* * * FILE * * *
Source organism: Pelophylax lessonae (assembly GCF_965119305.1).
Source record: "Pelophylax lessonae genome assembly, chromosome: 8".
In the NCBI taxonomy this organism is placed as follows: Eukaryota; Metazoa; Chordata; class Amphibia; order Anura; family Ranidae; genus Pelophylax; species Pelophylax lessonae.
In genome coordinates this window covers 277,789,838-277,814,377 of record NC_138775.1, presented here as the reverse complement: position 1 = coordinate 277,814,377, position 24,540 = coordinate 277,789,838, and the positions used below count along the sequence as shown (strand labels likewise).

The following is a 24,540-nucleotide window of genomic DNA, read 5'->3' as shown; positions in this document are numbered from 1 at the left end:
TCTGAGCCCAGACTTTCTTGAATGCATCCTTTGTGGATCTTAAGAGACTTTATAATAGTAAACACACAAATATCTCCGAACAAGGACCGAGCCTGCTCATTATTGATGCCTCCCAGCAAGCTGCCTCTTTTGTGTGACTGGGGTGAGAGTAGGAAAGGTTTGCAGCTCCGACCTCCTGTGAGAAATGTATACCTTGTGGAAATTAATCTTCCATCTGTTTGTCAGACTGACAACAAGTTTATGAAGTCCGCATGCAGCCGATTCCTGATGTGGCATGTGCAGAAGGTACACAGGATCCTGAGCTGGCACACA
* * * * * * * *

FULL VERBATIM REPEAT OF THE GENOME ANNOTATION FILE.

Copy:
Source organism: Pelophylax lessonae (assembly GCF_965119305.1).
Source record: "Pelophylax lessonae genome assembly, chromosome: 8".
In the NCBI taxonomy this organism is placed as follows: Eukaryota; Metazoa; Chordata; class Amphibia; order Anura; family Ranidae; genus Pelophylax; species Pelophylax lessonae.
In genome coordinates this window covers 277,789,838-277,814,377 of record NC_138775.1, presented here as the reverse complement: position 1 = coordinate 277,814,377, position 24,540 = coordinate 277,789,838, and the positions used below count along the sequence as shown (strand labels likewise).

The following is a 24,540-nucleotide window of genomic DNA, read 5'->3' as shown; positions in this document are numbered from 1 at the left end:
TCTGAGCCCAGACTTTCTTGAATGCATCCTTTGTGGATCTTAAGAGACTTTATAATAGTAAACACACAAATATCTCCGAACAAGGACCGAGCCTGCTCATTATTGATGCCTCCCAGCAAGCTGCCTCTTTTGTGTGACTGGGGTGAGAGTAGGAAAGGTTTGCAGCTCCGACCTCCTGTGAGAAATGTATACCTTGTGGAAATTAATCTTCCATCTGTTTGTCAGACTGACAACAAGTTTATGAAGTCCGCATGCAGCCGATTCCTGATGTGGCATGTGCAGAAGGTACACAGGATCCTGAGCTGGCACACA